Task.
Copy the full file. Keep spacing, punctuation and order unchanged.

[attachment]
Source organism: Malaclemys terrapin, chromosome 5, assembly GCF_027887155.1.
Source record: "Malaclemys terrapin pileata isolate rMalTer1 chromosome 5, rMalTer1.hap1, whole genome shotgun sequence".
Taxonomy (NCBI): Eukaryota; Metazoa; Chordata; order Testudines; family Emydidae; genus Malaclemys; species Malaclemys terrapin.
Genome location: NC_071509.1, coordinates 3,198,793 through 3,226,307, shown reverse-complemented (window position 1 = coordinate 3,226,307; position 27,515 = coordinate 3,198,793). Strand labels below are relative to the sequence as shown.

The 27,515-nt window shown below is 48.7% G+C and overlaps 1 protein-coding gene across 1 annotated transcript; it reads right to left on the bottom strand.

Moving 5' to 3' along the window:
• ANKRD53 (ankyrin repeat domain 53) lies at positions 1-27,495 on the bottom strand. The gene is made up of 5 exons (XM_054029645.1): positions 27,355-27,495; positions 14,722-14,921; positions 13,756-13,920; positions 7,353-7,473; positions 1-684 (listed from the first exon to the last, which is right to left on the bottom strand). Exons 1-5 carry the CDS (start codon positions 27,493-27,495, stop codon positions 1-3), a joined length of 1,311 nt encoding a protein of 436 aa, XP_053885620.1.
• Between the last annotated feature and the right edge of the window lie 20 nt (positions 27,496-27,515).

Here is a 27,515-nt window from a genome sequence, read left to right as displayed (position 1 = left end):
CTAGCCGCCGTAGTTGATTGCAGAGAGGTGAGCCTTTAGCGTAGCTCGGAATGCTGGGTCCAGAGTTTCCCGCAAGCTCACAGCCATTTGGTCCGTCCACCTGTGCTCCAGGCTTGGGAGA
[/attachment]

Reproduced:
Source organism: Malaclemys terrapin, chromosome 5, assembly GCF_027887155.1.
Source record: "Malaclemys terrapin pileata isolate rMalTer1 chromosome 5, rMalTer1.hap1, whole genome shotgun sequence".
Taxonomy (NCBI): Eukaryota; Metazoa; Chordata; order Testudines; family Emydidae; genus Malaclemys; species Malaclemys terrapin.
Genome location: NC_071509.1, coordinates 3,198,793 through 3,226,307, shown reverse-complemented (window position 1 = coordinate 3,226,307; position 27,515 = coordinate 3,198,793). Strand labels below are relative to the sequence as shown.

The 27,515-nt window shown below is 48.7% G+C and overlaps 1 protein-coding gene across 1 annotated transcript; it reads right to left on the bottom strand.

Moving 5' to 3' along the window:
• ANKRD53 (ankyrin repeat domain 53) lies at positions 1-27,495 on the bottom strand. The gene is made up of 5 exons (XM_054029645.1): positions 27,355-27,495; positions 14,722-14,921; positions 13,756-13,920; positions 7,353-7,473; positions 1-684 (listed from the first exon to the last, which is right to left on the bottom strand). Exons 1-5 carry the CDS (start codon positions 27,493-27,495, stop codon positions 1-3), a joined length of 1,311 nt encoding a protein of 436 aa, XP_053885620.1.
• Between the last annotated feature and the right edge of the window lie 20 nt (positions 27,496-27,515).

Here is a 27,515-nt window from a genome sequence, read left to right as displayed (position 1 = left end):
CTAGCCGCCGTAGTTGATTGCAGAGAGGTGAGCCTTTAGCGTAGCTCGGAATGCTGGGTCCAGAGTTTCCCGCAAGCTCACAGCCATTTGGTCCGTCCACCTGTGCTCCAGGCTTGGGAGA